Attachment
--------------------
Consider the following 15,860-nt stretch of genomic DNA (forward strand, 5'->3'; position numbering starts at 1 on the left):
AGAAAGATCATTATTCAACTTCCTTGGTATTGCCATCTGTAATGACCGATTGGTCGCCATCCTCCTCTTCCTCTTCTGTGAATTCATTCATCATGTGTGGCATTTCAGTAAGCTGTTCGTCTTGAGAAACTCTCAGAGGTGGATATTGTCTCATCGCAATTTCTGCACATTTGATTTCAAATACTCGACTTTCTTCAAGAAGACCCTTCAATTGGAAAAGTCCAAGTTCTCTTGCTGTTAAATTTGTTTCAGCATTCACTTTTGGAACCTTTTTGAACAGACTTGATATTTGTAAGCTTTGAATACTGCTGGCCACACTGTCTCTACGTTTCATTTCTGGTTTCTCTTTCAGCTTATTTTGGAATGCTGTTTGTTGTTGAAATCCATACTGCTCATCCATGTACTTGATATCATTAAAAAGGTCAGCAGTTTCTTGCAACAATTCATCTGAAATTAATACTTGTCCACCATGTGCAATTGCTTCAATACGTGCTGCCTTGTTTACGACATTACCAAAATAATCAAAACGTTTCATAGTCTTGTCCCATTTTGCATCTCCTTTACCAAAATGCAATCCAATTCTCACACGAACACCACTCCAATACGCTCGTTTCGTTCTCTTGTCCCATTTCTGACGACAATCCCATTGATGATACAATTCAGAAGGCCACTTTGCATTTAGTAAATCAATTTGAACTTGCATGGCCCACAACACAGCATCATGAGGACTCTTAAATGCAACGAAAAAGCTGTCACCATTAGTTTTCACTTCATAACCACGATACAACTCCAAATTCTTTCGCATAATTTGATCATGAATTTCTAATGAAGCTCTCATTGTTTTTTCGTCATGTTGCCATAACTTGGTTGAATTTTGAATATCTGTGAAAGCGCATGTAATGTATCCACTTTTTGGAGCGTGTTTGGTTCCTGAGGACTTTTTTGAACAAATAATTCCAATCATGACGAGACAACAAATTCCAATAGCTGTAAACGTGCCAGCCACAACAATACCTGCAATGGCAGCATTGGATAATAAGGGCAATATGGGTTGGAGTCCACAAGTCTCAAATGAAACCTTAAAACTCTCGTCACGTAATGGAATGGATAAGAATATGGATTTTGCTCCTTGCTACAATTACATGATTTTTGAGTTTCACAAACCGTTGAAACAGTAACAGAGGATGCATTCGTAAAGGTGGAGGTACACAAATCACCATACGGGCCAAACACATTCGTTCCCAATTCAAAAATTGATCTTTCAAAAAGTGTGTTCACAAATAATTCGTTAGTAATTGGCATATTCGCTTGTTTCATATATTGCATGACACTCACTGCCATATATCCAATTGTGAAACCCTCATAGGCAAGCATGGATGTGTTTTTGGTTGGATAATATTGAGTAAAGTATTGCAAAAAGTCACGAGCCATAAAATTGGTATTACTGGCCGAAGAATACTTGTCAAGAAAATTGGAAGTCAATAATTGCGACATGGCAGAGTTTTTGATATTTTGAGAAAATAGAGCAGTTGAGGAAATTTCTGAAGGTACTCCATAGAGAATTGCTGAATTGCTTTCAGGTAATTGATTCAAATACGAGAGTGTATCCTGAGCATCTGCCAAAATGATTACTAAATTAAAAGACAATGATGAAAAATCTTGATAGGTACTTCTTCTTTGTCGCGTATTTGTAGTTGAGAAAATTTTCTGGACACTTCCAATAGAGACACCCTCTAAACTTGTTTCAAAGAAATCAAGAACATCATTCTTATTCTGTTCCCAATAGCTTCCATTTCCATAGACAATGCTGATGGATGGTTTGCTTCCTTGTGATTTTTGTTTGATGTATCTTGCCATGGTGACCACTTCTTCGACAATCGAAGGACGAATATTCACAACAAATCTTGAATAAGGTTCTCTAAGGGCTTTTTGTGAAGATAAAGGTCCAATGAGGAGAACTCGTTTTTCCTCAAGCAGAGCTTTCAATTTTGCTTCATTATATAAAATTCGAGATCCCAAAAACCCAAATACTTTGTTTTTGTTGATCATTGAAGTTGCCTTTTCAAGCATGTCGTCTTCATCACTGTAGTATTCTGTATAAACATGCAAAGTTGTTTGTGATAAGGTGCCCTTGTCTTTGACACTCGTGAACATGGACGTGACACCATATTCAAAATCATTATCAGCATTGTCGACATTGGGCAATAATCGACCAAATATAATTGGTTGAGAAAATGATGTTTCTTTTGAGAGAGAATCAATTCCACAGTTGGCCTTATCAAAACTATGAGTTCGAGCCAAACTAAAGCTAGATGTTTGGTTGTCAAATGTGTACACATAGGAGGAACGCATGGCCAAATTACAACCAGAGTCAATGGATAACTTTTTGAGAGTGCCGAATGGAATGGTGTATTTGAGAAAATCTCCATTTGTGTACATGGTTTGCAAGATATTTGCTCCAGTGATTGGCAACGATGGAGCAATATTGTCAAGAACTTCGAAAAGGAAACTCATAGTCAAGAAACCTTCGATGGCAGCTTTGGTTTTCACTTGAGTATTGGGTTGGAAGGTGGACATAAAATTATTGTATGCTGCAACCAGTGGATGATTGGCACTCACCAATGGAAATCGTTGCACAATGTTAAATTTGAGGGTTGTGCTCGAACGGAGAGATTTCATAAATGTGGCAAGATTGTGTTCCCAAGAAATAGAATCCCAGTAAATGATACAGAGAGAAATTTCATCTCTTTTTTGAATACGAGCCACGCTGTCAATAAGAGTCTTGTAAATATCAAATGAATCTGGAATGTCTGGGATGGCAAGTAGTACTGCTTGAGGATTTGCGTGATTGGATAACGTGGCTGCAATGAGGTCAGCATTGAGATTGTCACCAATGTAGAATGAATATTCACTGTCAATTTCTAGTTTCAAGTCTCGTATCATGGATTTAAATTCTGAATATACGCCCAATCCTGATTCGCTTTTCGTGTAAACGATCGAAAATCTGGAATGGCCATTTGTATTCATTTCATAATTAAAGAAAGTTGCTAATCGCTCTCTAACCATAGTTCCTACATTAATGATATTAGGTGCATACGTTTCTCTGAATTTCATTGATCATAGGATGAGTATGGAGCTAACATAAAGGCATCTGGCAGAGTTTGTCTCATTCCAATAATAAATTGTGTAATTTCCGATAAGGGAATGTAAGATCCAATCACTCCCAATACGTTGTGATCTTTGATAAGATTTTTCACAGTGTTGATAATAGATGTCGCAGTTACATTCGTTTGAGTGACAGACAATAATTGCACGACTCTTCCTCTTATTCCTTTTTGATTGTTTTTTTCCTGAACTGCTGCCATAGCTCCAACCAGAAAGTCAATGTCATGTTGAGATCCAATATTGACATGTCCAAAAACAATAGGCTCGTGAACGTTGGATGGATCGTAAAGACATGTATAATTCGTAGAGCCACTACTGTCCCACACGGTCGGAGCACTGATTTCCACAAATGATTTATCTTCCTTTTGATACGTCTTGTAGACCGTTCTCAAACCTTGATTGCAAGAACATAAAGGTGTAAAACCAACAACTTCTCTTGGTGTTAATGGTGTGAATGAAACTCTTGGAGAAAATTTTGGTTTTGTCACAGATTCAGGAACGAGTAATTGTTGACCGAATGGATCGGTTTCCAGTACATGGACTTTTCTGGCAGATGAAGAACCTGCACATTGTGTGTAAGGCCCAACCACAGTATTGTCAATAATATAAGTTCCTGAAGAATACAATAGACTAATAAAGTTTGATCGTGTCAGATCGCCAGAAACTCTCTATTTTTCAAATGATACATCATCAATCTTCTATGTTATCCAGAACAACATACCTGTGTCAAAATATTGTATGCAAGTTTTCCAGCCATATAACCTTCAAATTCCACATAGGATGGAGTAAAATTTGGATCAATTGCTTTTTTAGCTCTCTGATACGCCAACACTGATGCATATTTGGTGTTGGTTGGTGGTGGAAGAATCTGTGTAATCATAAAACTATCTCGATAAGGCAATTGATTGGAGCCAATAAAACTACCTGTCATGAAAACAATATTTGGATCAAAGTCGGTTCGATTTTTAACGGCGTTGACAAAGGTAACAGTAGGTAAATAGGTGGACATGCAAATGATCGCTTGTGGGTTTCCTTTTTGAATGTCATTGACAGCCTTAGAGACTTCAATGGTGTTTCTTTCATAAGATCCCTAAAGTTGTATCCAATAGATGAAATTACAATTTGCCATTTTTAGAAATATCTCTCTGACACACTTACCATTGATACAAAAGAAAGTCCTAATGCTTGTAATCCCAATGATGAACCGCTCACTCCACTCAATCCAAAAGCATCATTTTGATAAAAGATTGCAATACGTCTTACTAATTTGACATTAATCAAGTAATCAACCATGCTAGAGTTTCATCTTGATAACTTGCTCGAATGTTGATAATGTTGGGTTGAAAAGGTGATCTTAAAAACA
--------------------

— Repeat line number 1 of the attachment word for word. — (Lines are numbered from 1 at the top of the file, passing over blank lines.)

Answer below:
Consider the following 15,860-nt stretch of genomic DNA (forward strand, 5'->3'; position numbering starts at 1 on the left):